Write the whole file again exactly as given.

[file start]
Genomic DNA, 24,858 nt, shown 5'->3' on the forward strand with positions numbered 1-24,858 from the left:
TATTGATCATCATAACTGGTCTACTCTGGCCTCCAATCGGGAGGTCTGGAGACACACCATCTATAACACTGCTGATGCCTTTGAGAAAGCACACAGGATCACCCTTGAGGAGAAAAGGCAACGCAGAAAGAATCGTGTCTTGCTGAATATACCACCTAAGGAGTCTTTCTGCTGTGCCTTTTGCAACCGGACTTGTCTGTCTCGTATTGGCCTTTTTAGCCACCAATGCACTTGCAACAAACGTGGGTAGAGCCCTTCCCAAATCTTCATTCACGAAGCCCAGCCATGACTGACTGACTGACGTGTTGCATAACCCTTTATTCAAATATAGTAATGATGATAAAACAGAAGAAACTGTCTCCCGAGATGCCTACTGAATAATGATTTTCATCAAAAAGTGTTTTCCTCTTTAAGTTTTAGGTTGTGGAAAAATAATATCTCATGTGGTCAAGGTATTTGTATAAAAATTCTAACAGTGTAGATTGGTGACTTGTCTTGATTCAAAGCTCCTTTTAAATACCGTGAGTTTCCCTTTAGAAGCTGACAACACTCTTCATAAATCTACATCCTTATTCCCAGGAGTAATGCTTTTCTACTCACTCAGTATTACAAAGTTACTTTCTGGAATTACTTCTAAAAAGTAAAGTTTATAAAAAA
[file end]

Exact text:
Genomic DNA, 24,858 nt, shown 5'->3' on the forward strand with positions numbered 1-24,858 from the left:
TATTGATCATCATAACTGGTCTACTCTGGCCTCCAATCGGGAGGTCTGGAGACACACCATCTATAACACTGCTGATGCCTTTGAGAAAGCACACAGGATCACCCTTGAGGAGAAAAGGCAACGCAGAAAGAATCGTGTCTTGCTGAATATACCACCTAAGGAGTCTTTCTGCTGTGCCTTTTGCAACCGGACTTGTCTGTCTCGTATTGGCCTTTTTAGCCACCAATGCACTTGCAACAAACGTGGGTAGAGCCCTTCCCAAATCTTCATTCACGAAGCCCAGCCATGACTGACTGACTGACGTGTTGCATAACCCTTTATTCAAATATAGTAATGATGATAAAACAGAAGAAACTGTCTCCCGAGATGCCTACTGAATAATGATTTTCATCAAAAAGTGTTTTCCTCTTTAAGTTTTAGGTTGTGGAAAAATAATATCTCATGTGGTCAAGGTATTTGTATAAAAATTCTAACAGTGTAGATTGGTGACTTGTCTTGATTCAAAGCTCCTTTTAAATACCGTGAGTTTCCCTTTAGAAGCTGACAACACTCTTCATAAATCTACATCCTTATTCCCAGGAGTAATGCTTTTCTACTCACTCAGTATTACAAAGTTACTTTCTGGAATTACTTCTAAAAAGTAAAGTTTATAAAAAA